TimberWolf Wild and Natural (Dry)

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Rating: ☆☆☆☆☆

This Review Has Been Merged with
TimberWolf Platinum

TimberWolf Wild and Natural dog food earns the Advisor’s top rating of 5 stars.

The manufacturer of TimberWolf Wild and Natural claims the recipe meets AAFCO nutrient profiles for all life stages.

TimberWolf Wild and Natural Canid Formula

Dry Dog Food

Estimated Dry Matter Nutrient Content

Protein = 40% | Fat = 20% | Carbs = 33%

Ingredients: Chicken meal, chicken, herring meal, potatoes, chicken fat, dried chicken liver, sweet potatoes, herring oil, eggs, kelp, alfalfa sprouts, Saccharomyces cerevisiae, carrots, celery, beets, dried whey, casein, dl-methionine, sea salt, taurine, carnitine, glucosamine, lecithin, Lactobacillus acidophilus, Lactobacillus casei, Lactobacillus lactis, Bacillus bifidum, Bacillus subtillus, zinc amino acid complex, choline chloride, iron amino acid complex, vitamin E supplement, manganese amino acid complex, copper amino acid complex, vitamin B12 supplement, vitamin A acetate, niacin, calcium pantothenate, vitamin D3 supplement, riboflavin, folic acid, pyridoxine hydrochloride, thiamine hydrochloride, biotin, cobalt proteinate, potassium iodide, sodium selenite, mixed tocopherols (a natural preservative), citric acid, Yucca schidigera, rosemary extract

Fiber (estimated dry matter content) = 2.7%

Red items indicate controversial ingredients

Estimated Nutrient Content
MethodProteinFatCarbs
Guaranteed Analysis36%18%NA
Dry Matter Basis40%20%33%
Calorie Weighted Basis33%40%27%
Protein = 33% | Fat = 40% | Carbs = 27%

The first ingredient in this dog food is chicken meal. Chicken meal is considered a meat concentrate and contains nearly 300% more protein than fresh chicken.

The second ingredient lists chicken. Although it is a quality item, raw chicken contains about 80% water. After cooking, most of that moisture is lost, reducing the meat content to just a fraction of its original weight.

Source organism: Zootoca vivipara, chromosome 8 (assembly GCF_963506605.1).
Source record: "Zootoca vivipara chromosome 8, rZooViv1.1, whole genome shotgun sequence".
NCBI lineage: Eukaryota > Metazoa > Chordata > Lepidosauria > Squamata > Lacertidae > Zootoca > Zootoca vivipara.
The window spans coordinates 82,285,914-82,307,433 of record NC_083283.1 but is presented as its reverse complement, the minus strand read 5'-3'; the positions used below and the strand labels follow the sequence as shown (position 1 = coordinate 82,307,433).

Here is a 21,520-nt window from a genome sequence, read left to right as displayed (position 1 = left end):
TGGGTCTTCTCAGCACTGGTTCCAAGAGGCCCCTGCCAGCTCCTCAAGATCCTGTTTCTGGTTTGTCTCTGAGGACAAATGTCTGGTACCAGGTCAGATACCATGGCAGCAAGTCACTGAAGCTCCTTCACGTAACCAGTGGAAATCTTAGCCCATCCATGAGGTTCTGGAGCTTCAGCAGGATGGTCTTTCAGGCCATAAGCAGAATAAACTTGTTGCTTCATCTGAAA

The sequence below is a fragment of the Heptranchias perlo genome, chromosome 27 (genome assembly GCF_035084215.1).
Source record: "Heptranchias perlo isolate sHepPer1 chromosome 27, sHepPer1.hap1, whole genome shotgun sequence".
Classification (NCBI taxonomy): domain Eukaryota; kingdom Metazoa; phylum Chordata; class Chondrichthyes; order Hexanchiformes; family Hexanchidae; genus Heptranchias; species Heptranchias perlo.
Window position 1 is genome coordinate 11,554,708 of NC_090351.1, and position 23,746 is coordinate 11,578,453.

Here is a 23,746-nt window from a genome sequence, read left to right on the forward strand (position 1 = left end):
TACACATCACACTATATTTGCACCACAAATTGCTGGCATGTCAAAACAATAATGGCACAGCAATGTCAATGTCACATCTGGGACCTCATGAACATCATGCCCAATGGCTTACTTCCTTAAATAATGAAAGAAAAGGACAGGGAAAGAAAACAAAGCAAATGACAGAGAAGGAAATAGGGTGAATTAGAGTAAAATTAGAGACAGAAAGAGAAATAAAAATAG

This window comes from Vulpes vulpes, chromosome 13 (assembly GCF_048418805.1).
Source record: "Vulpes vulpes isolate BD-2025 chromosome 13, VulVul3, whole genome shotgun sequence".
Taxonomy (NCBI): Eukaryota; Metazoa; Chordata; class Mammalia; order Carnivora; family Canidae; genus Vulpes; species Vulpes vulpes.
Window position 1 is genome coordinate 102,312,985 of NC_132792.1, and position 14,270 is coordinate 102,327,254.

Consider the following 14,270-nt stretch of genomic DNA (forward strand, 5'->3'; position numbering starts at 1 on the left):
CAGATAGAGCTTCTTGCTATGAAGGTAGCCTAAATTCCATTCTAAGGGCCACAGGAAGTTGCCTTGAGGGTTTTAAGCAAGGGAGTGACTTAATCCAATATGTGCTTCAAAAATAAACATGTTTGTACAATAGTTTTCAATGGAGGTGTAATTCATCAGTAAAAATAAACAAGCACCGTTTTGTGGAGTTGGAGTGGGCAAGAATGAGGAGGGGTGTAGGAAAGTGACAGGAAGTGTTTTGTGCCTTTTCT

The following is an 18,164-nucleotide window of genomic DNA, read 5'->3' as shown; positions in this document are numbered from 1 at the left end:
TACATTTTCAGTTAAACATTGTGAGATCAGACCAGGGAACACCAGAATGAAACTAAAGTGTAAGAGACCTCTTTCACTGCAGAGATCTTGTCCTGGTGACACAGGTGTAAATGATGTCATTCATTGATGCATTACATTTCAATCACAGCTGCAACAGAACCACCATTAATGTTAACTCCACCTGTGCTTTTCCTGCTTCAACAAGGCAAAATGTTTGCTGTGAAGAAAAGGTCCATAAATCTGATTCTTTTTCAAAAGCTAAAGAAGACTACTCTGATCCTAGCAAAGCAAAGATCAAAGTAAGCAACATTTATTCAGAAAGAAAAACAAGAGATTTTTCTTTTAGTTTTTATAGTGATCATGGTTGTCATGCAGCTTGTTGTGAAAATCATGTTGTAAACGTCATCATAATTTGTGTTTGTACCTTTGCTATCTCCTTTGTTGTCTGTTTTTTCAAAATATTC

After processing, this item would probably account for a smaller part of the total content of the finished product.

The third ingredient is herring meal, another protein rich meat concentrate.

This item is typically obtained from the “clean, dried, ground tissue of undecomposed whole fish and fish cuttings” of commercial fish operations.1

Herring are small ocean fish related to menhaden. They’re rich in protein and omega-3 fatty acids. What’s more, in their mid-depth habitat, herring are not exposed to mercury contamination as can be typical with deep water species.

We are pleased to note that, unlike most fish meals, this particular item2 appears to be ethoxyquin-free.

The fourth ingredient lists potato. Potatoes can be considered a gluten-free source of digestible carbohydrates. Yet with the exception of perhaps their caloric content, potatoes are of only modest nutritional value to a dog.

The fifth ingredient is chicken fat. Chicken fat is obtained from rendering chicken, a process similar to making soup in which the fat itself is skimmed from the surface of the liquid.